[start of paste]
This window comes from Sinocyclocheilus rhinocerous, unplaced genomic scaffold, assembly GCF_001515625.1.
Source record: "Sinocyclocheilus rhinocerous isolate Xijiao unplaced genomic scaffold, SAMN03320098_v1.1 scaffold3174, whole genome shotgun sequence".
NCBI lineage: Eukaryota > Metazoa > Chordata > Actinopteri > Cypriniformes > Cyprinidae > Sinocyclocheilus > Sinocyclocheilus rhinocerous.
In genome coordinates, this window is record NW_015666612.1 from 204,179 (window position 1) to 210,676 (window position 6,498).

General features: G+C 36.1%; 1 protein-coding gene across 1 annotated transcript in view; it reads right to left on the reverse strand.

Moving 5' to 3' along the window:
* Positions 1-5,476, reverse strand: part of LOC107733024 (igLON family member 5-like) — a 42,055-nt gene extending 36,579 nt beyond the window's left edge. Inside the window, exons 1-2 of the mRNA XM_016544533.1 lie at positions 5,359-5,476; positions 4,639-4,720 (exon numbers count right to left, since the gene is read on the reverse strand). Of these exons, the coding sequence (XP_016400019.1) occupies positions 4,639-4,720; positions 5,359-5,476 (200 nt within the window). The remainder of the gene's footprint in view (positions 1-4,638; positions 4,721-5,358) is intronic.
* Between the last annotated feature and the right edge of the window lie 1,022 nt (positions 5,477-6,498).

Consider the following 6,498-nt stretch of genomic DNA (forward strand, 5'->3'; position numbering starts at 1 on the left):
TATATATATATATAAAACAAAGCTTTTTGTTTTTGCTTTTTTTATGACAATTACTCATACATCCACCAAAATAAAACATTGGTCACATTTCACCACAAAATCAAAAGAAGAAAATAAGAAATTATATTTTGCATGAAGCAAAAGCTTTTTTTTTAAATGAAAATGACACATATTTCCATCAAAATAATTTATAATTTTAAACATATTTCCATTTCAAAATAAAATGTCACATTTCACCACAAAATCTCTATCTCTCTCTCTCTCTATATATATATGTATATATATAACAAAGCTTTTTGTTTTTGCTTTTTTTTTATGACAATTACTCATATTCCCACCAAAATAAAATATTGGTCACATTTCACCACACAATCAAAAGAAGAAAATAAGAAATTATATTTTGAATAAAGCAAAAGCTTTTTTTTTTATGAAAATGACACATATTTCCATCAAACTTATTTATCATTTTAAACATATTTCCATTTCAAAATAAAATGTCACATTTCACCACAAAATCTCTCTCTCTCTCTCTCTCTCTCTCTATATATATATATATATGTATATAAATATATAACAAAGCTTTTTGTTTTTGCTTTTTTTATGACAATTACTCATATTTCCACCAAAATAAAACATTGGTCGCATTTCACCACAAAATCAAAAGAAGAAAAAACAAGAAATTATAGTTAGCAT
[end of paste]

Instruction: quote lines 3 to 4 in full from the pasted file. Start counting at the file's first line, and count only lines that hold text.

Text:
NCBI lineage: Eukaryota > Metazoa > Chordata > Actinopteri > Cypriniformes > Cyprinidae > Sinocyclocheilus > Sinocyclocheilus rhinocerous.
In genome coordinates, this window is record NW_015666612.1 from 204,179 (window position 1) to 210,676 (window position 6,498).